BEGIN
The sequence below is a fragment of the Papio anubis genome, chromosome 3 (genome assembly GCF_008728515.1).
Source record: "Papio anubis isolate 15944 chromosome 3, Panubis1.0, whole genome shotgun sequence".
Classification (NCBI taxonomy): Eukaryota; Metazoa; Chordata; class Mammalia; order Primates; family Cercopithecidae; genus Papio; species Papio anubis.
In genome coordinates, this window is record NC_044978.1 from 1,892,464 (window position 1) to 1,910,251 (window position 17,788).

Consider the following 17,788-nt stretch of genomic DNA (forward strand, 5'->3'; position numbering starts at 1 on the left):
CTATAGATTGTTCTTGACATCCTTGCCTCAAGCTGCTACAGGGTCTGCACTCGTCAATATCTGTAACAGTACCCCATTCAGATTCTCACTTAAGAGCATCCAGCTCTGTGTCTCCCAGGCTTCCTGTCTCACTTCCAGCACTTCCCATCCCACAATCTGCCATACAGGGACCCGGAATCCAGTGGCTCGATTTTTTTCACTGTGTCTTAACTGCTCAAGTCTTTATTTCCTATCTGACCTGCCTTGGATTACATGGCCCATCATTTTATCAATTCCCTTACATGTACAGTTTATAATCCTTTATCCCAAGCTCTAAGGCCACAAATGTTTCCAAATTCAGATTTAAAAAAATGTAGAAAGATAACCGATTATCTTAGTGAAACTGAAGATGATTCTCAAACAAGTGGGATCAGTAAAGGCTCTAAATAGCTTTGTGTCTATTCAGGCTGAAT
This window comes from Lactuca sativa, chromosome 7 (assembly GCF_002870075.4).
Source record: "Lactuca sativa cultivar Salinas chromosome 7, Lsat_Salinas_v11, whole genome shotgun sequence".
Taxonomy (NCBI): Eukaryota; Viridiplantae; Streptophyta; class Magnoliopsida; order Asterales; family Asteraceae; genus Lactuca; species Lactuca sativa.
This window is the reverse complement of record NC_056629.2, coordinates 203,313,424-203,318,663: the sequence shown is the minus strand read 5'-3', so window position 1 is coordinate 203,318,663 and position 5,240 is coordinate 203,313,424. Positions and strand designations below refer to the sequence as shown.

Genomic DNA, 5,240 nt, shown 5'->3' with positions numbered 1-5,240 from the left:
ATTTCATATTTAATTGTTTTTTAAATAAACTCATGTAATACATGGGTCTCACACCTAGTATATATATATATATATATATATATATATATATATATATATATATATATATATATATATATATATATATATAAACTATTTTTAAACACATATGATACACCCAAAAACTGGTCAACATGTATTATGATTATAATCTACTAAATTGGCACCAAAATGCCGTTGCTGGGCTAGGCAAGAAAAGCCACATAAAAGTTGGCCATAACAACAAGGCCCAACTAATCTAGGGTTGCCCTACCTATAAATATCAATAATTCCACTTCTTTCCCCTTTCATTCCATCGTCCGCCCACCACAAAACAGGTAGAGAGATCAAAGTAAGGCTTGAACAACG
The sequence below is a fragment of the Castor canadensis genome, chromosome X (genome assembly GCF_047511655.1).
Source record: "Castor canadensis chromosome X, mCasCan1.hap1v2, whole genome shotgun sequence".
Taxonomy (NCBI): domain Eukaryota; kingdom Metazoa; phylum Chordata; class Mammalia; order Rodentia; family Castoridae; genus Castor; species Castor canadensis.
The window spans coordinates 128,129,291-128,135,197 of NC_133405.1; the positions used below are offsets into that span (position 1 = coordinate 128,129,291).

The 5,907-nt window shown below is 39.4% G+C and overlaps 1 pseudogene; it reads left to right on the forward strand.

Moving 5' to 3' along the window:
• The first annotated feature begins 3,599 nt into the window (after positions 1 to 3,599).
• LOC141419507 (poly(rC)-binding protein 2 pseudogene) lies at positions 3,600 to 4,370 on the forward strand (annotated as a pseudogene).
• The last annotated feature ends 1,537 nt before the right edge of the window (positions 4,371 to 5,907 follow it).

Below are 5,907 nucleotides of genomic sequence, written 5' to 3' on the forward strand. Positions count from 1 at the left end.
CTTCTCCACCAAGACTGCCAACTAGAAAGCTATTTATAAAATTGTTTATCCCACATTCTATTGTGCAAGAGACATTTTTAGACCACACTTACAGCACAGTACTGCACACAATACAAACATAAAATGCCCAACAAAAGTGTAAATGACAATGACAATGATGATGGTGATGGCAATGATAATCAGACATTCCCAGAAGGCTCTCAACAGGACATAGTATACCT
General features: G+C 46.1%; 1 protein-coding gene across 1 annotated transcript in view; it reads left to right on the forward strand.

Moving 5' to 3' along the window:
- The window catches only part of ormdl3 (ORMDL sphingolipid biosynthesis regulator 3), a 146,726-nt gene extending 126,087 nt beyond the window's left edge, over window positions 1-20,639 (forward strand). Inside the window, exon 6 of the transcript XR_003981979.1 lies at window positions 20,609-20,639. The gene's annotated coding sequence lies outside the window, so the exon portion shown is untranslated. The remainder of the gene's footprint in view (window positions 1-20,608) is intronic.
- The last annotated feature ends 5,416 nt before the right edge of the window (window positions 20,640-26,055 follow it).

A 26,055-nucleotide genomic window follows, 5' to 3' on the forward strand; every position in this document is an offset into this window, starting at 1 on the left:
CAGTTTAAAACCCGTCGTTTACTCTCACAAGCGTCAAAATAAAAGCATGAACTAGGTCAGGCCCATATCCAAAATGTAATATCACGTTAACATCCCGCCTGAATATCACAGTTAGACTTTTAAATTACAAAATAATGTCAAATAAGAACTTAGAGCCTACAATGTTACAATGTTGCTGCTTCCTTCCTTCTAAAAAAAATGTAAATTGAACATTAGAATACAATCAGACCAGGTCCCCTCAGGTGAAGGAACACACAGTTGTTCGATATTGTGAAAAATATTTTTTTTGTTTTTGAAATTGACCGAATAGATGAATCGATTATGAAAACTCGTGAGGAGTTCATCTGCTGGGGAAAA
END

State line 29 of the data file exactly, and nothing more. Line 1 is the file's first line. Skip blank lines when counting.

CAGTTTAAAACCCGTCGTTTACTCTCACAAGCGTCAAAATAAAAGCATGAACTAGGTCAGGCCCATATCCAAAATGTAATATCACGTTAACATCCCGCCTGAATATCACAGTTAGACTTTTAAATTACAAAATAATGTCAAATAAGAACTTAGAGCCTACAATGTTACAATGTTGCTGCTTCCTTCCTTCTAAAAAAAATGTAAATTGAACATTAGAATACAATCAGACCAGGTCCCCTCAGGTGAAGGAACACACAGTTGTTCGATATTGTGAAAAATATTTTTTTTGTTTTTGAAATTGACCGAATAGATGAATCGATTATGAAAACTCGTGAGGAGTTCATCTGCTGGGGAAAA